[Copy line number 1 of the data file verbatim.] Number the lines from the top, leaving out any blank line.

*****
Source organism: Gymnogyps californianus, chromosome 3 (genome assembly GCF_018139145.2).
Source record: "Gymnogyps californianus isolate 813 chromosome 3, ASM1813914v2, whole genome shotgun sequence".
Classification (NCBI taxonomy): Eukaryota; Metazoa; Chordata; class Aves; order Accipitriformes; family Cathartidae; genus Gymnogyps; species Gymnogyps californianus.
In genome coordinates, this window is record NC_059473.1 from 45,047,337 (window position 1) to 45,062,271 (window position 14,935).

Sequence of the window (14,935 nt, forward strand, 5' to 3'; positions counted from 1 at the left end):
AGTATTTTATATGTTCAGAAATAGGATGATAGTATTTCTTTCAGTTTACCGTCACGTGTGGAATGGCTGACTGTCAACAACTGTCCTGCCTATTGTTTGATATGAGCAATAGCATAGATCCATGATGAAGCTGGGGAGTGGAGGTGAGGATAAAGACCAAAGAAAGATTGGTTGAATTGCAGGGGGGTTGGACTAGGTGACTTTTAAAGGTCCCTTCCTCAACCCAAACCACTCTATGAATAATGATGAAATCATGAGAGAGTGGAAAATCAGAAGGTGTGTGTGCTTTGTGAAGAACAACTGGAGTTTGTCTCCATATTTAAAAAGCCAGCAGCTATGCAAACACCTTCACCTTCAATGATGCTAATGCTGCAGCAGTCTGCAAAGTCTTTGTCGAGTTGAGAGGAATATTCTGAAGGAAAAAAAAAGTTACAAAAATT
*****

Source organism: Gymnogyps californianus, chromosome 3 (genome assembly GCF_018139145.2).